Declan Fry Reviews Cham Zhi Yi

By | 24 September 2020

Cham experiments frequently with the layout of the poem on the page. ‘all the water of Weereewa passes through’ draws links between water, language, and the materials that sustain life. A vivid food metaphor illuminates the twilit sky on Ngunnawal country: ‘fogging over Ngunnawal/in evenings make/this sky/baby blue sweet/like pulut tekan’. The limits of language, pushing against borders of belonging and place, are expressed in the structural arrangement of the piece:

in welcome to country. the malaysian anthem goes learn the name of country in language say negaraku,tanah tumpahnya darahku dhaura my country, for this earth my blood spills if darah be blood dhaura be country show me a future where i become both

Elsewhere, Cham reflects on how familiarity with language can yield a sense of belonging, as in ‘throwaway lux’:

in the entirety of my small bulbous adulthood my name
has only once been naturalised, to the tongue of a boyfriend

‘throwaway lux’ speaks to how, through language, we attempt to try and contain the messy amplitude of daily experience. But between the apparently organic (the tongue) and the constructed or symbolic (the act of naturalisation, of adulthood and acquiring a boyfriend), there are always gaps threatening to upend the whole endeavour. As Gloria Anzaldúa wrote in her influential Borderlands/La Frontera (2004):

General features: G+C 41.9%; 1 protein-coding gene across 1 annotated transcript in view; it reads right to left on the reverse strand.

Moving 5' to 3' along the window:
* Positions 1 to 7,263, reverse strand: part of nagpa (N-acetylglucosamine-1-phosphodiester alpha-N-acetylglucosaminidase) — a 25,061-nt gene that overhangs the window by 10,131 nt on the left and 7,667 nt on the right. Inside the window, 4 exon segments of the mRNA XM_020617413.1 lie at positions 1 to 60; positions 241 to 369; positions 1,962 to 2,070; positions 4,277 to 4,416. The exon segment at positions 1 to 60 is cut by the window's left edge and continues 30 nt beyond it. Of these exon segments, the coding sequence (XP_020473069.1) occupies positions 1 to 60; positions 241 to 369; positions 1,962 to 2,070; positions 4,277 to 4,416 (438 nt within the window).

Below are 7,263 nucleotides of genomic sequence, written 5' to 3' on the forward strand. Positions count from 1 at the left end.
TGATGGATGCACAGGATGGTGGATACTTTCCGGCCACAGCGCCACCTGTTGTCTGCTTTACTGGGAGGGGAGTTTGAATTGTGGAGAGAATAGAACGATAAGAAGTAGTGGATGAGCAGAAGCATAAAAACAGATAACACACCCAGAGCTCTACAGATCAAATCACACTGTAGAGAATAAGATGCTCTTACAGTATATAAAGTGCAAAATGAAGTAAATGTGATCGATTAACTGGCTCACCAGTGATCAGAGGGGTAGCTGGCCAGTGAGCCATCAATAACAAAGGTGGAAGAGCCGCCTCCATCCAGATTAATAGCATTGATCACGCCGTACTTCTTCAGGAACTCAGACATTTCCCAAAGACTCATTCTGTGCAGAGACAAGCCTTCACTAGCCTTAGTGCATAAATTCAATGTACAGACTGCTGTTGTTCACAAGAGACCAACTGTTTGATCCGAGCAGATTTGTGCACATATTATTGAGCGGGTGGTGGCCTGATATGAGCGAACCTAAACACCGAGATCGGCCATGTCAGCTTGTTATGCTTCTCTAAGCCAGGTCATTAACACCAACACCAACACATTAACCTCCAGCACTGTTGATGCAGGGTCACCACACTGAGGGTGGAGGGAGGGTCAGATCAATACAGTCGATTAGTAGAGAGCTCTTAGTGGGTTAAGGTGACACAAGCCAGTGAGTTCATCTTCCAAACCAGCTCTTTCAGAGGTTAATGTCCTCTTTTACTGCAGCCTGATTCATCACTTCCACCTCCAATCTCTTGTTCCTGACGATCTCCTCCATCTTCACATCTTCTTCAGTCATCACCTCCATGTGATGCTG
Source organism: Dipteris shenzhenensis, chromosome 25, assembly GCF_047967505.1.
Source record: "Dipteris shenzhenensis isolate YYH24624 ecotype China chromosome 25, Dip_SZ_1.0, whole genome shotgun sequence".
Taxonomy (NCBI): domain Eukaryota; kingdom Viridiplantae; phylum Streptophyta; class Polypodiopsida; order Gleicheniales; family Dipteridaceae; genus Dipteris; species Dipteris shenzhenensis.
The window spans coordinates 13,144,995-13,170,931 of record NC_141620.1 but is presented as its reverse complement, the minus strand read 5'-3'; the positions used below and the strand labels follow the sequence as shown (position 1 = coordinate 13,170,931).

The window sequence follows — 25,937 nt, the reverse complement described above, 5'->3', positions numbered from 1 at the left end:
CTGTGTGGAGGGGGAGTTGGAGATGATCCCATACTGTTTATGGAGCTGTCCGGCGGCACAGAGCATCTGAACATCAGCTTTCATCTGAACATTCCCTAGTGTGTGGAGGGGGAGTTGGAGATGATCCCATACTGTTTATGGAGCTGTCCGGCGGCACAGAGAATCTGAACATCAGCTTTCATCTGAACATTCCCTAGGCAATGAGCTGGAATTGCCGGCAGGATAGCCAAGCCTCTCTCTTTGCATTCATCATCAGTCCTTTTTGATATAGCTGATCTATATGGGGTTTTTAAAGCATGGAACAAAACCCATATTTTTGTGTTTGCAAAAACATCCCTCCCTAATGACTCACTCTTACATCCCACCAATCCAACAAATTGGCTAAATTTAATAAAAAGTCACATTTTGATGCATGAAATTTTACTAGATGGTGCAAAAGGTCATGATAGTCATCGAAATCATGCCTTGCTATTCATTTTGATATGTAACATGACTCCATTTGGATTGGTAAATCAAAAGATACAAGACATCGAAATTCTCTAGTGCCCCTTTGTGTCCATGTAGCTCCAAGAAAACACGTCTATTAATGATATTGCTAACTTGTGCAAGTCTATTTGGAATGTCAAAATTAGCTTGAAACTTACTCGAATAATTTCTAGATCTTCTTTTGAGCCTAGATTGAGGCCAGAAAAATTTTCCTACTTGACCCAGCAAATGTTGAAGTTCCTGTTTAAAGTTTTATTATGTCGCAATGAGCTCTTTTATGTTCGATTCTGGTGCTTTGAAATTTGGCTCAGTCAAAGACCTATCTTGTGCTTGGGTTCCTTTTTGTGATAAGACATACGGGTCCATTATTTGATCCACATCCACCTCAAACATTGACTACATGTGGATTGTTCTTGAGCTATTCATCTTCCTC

Until I am free to write bilingually and to switch codes without having always to translate, while I still have to speak English or Spanish when I would rather speak Spanglish, and as long as I have to accommodate the English speakers rather than having them accommodate me, my tongue will be illegitimate’1

Cham insists on this kind of freedom, refusing translation. Unlike their earlier incarnation in magazines like Pencilled In, where they were accompanied by explanations, here, the Malay and Chinese words of poems like ‘soak’ and ‘ingatan’ appear without any gloss: 公公, 婆婆, 孟老师, baju, seluar, kaya. In this she calls to mind writers like Yoko Tawada, whose novel The Naked Eye was written in both Japanese and German (sections came to the author in either language and were translated each way until two manuscripts were completed). In The Naked Eye language is synonymous with identity itself. The unnamed Vietnamese narrator, kidnapped in Russia, protests, ‘I screamed in Russian: “I want to go home, home, home!” In a foreign language it sounded like a lie.’ Stranded in Bochum, she does her best to remain alienated from her surroundings: ‘I was doing my best not to learn this language. I was afraid it might fetter me to this place forever.’ In Tawada’s novel, language loss is seen as akin to the loss of any communicable identity. And Cham, in ‘throwaway lux’, might be seen as responding to this fear:

do i spend my time lining my gums with cliches? or may i learn

to speak true –
truly, what does it take to recall a person into a language?


[...] the source of her greatest frustration however

is that she has still yet to unthread mango flesh from
between her teeth & in reckless, charged attempts to dislodge

had bitten her tongue clean off